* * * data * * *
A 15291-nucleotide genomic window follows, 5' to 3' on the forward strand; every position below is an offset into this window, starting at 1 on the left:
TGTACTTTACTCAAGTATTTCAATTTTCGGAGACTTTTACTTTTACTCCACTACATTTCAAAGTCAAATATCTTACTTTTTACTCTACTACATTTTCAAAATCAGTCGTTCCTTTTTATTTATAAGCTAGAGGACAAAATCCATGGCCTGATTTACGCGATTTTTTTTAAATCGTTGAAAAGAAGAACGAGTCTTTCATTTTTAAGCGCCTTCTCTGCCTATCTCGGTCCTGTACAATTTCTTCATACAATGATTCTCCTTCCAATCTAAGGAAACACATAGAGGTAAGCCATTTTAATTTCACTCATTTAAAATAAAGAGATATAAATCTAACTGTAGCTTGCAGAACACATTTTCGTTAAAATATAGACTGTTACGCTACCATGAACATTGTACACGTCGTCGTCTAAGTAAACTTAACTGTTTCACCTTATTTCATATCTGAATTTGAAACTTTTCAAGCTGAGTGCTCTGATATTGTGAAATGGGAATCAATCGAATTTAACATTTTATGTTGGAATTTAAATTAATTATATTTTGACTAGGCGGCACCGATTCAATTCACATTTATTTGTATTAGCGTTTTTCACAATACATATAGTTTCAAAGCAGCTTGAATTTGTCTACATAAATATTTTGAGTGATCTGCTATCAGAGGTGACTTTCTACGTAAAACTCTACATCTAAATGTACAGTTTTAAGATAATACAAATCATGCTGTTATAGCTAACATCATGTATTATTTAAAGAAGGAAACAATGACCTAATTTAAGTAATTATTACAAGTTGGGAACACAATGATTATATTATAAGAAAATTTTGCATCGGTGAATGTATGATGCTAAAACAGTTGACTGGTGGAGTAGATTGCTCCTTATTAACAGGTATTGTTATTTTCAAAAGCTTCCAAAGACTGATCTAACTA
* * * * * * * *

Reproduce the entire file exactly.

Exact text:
A 15291-nucleotide genomic window follows, 5' to 3' on the forward strand; every position below is an offset into this window, starting at 1 on the left:
TGTACTTTACTCAAGTATTTCAATTTTCGGAGACTTTTACTTTTACTCCACTACATTTCAAAGTCAAATATCTTACTTTTTACTCTACTACATTTTCAAAATCAGTCGTTCCTTTTTATTTATAAGCTAGAGGACAAAATCCATGGCCTGATTTACGCGATTTTTTTTAAATCGTTGAAAAGAAGAACGAGTCTTTCATTTTTAAGCGCCTTCTCTGCCTATCTCGGTCCTGTACAATTTCTTCATACAATGATTCTCCTTCCAATCTAAGGAAACACATAGAGGTAAGCCATTTTAATTTCACTCATTTAAAATAAAGAGATATAAATCTAACTGTAGCTTGCAGAACACATTTTCGTTAAAATATAGACTGTTACGCTACCATGAACATTGTACACGTCGTCGTCTAAGTAAACTTAACTGTTTCACCTTATTTCATATCTGAATTTGAAACTTTTCAAGCTGAGTGCTCTGATATTGTGAAATGGGAATCAATCGAATTTAACATTTTATGTTGGAATTTAAATTAATTATATTTTGACTAGGCGGCACCGATTCAATTCACATTTATTTGTATTAGCGTTTTTCACAATACATATAGTTTCAAAGCAGCTTGAATTTGTCTACATAAATATTTTGAGTGATCTGCTATCAGAGGTGACTTTCTACGTAAAACTCTACATCTAAATGTACAGTTTTAAGATAATACAAATCATGCTGTTATAGCTAACATCATGTATTATTTAAAGAAGGAAACAATGACCTAATTTAAGTAATTATTACAAGTTGGGAACACAATGATTATATTATAAGAAAATTTTGCATCGGTGAATGTATGATGCTAAAACAGTTGACTGGTGGAGTAGATTGCTCCTTATTAACAGGTATTGTTATTTTCAAAAGCTTCCAAAGACTGATCTAACTA